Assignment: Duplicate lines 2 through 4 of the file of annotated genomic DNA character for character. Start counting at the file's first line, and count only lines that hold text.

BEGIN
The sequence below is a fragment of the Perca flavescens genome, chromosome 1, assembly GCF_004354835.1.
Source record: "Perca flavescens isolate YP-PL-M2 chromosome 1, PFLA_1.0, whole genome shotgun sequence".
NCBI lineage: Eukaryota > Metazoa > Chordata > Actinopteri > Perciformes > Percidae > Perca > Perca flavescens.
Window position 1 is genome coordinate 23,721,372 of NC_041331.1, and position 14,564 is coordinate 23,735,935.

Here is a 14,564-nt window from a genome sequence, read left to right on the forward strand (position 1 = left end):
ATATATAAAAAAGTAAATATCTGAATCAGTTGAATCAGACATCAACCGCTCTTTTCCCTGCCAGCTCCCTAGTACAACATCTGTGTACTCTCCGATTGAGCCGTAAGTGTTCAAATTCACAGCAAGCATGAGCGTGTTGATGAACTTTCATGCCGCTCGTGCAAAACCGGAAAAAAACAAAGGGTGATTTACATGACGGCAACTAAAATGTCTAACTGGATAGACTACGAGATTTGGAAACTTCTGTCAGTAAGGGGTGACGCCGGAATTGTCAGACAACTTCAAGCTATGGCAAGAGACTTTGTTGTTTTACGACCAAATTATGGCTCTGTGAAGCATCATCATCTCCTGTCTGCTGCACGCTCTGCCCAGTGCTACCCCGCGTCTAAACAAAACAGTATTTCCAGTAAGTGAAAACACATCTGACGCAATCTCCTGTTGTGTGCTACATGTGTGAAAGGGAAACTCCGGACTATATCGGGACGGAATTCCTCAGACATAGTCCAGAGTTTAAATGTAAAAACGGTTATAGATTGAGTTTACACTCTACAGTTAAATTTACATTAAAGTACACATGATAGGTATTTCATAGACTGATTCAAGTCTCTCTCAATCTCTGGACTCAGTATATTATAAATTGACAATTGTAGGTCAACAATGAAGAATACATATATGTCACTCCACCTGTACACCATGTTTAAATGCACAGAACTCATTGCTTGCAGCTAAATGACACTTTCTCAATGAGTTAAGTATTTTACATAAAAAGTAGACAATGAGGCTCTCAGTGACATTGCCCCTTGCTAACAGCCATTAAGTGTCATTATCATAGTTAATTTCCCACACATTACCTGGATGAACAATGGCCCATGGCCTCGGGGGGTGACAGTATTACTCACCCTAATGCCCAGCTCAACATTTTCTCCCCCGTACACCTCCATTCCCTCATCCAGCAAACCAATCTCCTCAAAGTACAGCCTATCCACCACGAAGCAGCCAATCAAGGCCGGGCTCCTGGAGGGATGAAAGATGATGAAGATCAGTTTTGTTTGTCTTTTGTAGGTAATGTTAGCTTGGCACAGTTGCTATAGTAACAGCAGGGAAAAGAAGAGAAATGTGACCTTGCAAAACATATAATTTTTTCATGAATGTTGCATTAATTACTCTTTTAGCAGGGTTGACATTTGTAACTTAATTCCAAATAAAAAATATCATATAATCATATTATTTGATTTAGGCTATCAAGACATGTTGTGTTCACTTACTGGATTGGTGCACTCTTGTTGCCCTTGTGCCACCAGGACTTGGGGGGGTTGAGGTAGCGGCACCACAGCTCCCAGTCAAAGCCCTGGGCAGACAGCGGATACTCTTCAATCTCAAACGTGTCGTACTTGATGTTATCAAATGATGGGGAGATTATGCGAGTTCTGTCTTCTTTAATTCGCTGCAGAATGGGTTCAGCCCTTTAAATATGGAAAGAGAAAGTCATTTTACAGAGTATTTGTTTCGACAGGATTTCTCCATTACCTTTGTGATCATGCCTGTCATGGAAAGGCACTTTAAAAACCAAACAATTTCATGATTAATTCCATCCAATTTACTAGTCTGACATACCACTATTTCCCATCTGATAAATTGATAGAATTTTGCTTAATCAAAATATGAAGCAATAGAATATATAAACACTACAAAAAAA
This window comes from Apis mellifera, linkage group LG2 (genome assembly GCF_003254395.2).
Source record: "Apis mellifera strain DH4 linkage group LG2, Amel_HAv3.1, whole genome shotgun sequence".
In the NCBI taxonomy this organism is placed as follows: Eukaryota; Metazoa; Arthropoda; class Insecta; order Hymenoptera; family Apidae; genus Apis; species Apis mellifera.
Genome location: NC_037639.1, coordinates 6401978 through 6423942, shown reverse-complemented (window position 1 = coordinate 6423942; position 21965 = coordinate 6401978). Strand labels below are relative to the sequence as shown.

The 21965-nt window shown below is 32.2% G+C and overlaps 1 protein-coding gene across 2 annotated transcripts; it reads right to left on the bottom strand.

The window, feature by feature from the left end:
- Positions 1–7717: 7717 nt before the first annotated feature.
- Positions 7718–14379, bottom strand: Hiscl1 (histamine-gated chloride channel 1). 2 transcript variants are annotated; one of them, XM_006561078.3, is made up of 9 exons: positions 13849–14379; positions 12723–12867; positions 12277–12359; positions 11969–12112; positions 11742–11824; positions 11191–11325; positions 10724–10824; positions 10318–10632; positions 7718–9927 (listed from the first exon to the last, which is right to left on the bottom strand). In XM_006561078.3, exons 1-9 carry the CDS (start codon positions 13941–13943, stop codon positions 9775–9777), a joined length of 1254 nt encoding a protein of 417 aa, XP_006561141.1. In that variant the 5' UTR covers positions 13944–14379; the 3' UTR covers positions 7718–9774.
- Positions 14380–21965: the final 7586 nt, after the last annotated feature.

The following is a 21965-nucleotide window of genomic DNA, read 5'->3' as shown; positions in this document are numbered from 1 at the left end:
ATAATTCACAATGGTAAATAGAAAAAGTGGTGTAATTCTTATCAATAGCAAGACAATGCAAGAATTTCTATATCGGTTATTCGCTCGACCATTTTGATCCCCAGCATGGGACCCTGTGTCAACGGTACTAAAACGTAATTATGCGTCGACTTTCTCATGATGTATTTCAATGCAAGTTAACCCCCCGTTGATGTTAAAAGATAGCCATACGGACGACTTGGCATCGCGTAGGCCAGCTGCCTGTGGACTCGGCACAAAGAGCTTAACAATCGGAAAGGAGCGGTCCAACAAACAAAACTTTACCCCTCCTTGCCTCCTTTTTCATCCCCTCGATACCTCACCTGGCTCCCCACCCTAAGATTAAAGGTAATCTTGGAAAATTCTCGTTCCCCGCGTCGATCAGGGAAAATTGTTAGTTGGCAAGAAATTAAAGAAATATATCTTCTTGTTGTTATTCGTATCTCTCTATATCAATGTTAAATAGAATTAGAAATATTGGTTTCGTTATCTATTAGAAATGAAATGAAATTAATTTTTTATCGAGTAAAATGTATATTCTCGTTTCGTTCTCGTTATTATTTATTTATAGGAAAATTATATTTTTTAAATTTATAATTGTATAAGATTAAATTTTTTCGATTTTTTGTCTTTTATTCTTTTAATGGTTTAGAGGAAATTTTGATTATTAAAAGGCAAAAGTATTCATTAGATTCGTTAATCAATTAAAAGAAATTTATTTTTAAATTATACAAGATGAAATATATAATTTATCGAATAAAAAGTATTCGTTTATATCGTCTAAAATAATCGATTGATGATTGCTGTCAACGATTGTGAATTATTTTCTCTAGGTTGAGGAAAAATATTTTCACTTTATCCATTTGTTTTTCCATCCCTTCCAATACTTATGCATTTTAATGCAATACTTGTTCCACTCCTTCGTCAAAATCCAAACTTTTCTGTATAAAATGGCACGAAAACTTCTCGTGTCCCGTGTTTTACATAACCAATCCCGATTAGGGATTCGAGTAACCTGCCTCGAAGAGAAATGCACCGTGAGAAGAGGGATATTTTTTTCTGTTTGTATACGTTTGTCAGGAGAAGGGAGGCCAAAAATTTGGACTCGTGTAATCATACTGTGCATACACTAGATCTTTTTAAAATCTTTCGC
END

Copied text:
Source record: "Perca flavescens isolate YP-PL-M2 chromosome 1, PFLA_1.0, whole genome shotgun sequence".
NCBI lineage: Eukaryota > Metazoa > Chordata > Actinopteri > Perciformes > Percidae > Perca > Perca flavescens.
Window position 1 is genome coordinate 23,721,372 of NC_041331.1, and position 14,564 is coordinate 23,735,935.